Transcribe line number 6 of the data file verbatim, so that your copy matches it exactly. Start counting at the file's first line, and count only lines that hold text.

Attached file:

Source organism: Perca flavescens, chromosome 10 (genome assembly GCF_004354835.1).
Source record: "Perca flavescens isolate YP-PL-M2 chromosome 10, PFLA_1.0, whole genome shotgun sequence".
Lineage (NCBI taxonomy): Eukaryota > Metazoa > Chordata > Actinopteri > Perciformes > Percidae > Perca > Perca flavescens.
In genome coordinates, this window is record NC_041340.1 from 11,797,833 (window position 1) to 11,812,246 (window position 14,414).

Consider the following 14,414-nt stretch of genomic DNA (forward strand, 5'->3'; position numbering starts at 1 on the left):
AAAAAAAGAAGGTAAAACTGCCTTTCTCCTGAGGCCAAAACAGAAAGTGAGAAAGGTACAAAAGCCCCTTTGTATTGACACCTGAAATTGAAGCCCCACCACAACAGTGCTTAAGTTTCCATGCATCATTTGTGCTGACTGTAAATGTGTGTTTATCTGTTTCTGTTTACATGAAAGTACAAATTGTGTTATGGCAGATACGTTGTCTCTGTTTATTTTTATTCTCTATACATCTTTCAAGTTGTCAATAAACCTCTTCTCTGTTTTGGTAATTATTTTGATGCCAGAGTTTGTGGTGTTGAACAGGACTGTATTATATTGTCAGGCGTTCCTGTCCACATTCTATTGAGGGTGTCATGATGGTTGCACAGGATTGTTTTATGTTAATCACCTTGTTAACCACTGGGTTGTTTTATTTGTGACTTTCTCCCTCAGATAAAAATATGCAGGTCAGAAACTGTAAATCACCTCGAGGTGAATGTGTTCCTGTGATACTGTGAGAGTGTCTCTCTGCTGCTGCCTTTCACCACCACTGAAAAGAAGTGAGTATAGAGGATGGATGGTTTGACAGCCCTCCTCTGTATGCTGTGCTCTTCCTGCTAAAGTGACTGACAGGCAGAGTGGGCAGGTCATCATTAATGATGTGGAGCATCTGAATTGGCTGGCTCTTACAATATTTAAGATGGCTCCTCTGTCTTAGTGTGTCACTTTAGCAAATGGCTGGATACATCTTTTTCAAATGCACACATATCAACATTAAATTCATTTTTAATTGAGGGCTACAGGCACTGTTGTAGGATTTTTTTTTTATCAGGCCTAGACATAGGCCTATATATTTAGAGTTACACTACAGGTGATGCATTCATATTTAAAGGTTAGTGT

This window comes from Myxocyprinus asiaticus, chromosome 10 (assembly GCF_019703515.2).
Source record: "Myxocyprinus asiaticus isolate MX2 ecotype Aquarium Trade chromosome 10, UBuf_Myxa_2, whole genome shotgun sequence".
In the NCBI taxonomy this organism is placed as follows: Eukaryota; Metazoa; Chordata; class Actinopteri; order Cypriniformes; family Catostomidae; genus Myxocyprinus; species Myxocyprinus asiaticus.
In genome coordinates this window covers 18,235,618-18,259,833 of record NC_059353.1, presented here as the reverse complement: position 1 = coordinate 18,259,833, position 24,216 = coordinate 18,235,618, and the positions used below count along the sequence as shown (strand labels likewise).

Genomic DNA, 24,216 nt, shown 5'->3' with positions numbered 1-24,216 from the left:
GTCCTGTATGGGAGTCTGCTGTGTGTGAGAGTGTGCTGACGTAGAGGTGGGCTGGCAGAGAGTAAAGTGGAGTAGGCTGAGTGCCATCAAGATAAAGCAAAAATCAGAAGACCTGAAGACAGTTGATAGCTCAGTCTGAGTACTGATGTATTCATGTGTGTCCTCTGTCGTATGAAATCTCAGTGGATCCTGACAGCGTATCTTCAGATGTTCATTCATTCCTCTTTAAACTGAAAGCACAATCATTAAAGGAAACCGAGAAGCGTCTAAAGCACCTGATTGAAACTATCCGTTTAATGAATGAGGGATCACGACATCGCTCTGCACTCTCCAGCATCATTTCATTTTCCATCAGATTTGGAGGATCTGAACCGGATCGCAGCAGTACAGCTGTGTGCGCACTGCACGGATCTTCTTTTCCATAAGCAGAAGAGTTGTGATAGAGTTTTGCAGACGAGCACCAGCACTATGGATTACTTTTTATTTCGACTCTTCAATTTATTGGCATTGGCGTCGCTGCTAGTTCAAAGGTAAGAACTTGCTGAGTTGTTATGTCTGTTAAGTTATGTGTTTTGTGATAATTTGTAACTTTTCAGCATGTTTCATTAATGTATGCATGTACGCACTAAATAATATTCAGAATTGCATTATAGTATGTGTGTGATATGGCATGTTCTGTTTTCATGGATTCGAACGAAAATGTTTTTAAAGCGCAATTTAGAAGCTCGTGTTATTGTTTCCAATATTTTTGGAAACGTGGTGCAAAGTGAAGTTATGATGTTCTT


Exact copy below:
AAAAAAAGAAGGTAAAACTGCCTTTCTCCTGAGGCCAAAACAGAAAGTGAGAAAGGTACAAAAGCCCCTTTGTATTGACACCTGAAATTGAAGCCCCACCACAACAGTGCTTAAGTTTCCATGCATCATTTGTGCTGACTGTAAATGTGTGTTTATCTGTTTCTGTTTACATGAAAGTACAAATTGTGTTATGGCAGATACGTTGTCTCTGTTTATTTTTATTCTCTATACATCTTTCAAGTTGTCAATAAACCTCTTCTCTGTTTTGGTAATTATTTTGATGCCAGAGTTTGTGGTGTTGAACAGGACTGTATTATATTGTCAGGCGTTCCTGTCCACATTCTATTGAGGGTGTCATGATGGTTGCACAGGATTGTTTTATGTTAATCACCTTGTTAACCACTGGGTTGTTTTATTTGTGACTTTCTCCCTCAGATAAAAATATGCAGGTCAGAAACTGTAAATCACCTCGAGGTGAATGTGTTCCTGTGATACTGTGAGAGTGTCTCTCTGCTGCTGCCTTTCACCACCACTGAAAAGAAGTGAGTATAGAGGATGGATGGTTTGACAGCCCTCCTCTGTATGCTGTGCTCTTCCTGCTAAAGTGACTGACAGGCAGAGTGGGCAGGTCATCATTAATGATGTGGAGCATCTGAATTGGCTGGCTCTTACAATATTTAAGATGGCTCCTCTGTCTTAGTGTGTCACTTTAGCAAATGGCTGGATACATCTTTTTCAAATGCACACATATCAACATTAAATTCATTTTTAATTGAGGGCTACAGGCACTGTTGTAGGATTTTTTTTTTATCAGGCCTAGACATAGGCCTATATATTTAGAGTTACACTACAGGTGATGCATTCATATTTAAAGGTTAGTGT